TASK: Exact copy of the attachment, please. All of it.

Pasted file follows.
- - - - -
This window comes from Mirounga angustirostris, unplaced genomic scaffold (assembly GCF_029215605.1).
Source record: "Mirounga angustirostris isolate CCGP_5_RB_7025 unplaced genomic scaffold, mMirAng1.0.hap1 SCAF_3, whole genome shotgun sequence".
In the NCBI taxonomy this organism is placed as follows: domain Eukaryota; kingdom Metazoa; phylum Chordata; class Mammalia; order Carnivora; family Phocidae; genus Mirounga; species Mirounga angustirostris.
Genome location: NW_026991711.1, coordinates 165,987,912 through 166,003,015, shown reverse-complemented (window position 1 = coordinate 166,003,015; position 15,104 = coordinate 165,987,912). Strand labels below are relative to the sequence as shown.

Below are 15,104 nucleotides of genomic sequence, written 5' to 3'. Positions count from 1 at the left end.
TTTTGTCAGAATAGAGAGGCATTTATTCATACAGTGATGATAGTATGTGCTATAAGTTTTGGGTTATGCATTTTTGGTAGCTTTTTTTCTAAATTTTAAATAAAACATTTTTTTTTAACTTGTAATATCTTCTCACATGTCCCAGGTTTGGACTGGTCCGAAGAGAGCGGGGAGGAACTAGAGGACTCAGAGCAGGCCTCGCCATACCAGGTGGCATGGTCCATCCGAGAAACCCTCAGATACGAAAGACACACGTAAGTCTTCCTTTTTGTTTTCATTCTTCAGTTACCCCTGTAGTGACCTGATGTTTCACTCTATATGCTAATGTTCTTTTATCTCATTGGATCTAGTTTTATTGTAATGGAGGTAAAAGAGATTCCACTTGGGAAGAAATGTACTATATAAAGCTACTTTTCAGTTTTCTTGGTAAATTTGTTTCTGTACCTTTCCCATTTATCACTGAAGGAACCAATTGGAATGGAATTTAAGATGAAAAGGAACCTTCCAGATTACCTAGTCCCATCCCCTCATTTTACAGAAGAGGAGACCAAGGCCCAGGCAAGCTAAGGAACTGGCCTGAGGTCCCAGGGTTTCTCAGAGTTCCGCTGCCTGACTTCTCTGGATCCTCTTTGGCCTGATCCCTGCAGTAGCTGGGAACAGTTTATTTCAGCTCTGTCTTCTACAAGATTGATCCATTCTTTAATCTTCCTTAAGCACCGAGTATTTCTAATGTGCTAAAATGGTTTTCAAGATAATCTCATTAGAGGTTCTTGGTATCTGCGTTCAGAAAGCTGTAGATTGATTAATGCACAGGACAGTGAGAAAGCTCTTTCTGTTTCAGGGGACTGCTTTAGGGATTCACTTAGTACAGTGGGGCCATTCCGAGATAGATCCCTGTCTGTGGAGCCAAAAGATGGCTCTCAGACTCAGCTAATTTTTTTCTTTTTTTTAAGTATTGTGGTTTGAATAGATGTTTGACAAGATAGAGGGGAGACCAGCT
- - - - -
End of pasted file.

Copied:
This window comes from Mirounga angustirostris, unplaced genomic scaffold (assembly GCF_029215605.1).
Source record: "Mirounga angustirostris isolate CCGP_5_RB_7025 unplaced genomic scaffold, mMirAng1.0.hap1 SCAF_3, whole genome shotgun sequence".
In the NCBI taxonomy this organism is placed as follows: domain Eukaryota; kingdom Metazoa; phylum Chordata; class Mammalia; order Carnivora; family Phocidae; genus Mirounga; species Mirounga angustirostris.
Genome location: NW_026991711.1, coordinates 165,987,912 through 166,003,015, shown reverse-complemented (window position 1 = coordinate 166,003,015; position 15,104 = coordinate 165,987,912). Strand labels below are relative to the sequence as shown.

Below are 15,104 nucleotides of genomic sequence, written 5' to 3'. Positions count from 1 at the left end.
TTTTGTCAGAATAGAGAGGCATTTATTCATACAGTGATGATAGTATGTGCTATAAGTTTTGGGTTATGCATTTTTGGTAGCTTTTTTTCTAAATTTTAAATAAAACATTTTTTTTTAACTTGTAATATCTTCTCACATGTCCCAGGTTTGGACTGGTCCGAAGAGAGCGGGGAGGAACTAGAGGACTCAGAGCAGGCCTCGCCATACCAGGTGGCATGGTCCATCCGAGAAACCCTCAGATACGAAAGACACACGTAAGTCTTCCTTTTTGTTTTCATTCTTCAGTTACCCCTGTAGTGACCTGATGTTTCACTCTATATGCTAATGTTCTTTTATCTCATTGGATCTAGTTTTATTGTAATGGAGGTAAAAGAGATTCCACTTGGGAAGAAATGTACTATATAAAGCTACTTTTCAGTTTTCTTGGTAAATTTGTTTCTGTACCTTTCCCATTTATCACTGAAGGAACCAATTGGAATGGAATTTAAGATGAAAAGGAACCTTCCAGATTACCTAGTCCCATCCCCTCATTTTACAGAAGAGGAGACCAAGGCCCAGGCAAGCTAAGGAACTGGCCTGAGGTCCCAGGGTTTCTCAGAGTTCCGCTGCCTGACTTCTCTGGATCCTCTTTGGCCTGATCCCTGCAGTAGCTGGGAACAGTTTATTTCAGCTCTGTCTTCTACAAGATTGATCCATTCTTTAATCTTCCTTAAGCACCGAGTATTTCTAATGTGCTAAAATGGTTTTCAAGATAATCTCATTAGAGGTTCTTGGTATCTGCGTTCAGAAAGCTGTAGATTGATTAATGCACAGGACAGTGAGAAAGCTCTTTCTGTTTCAGGGGACTGCTTTAGGGATTCACTTAGTACAGTGGGGCCATTCCGAGATAGATCCCTGTCTGTGGAGCCAAAAGATGGCTCTCAGACTCAGCTAATTTTTTTCTTTTTTTTAAGTATTGTGGTTTGAATAGATGTTTGACAAGATAGAGGGGAGACCAGCT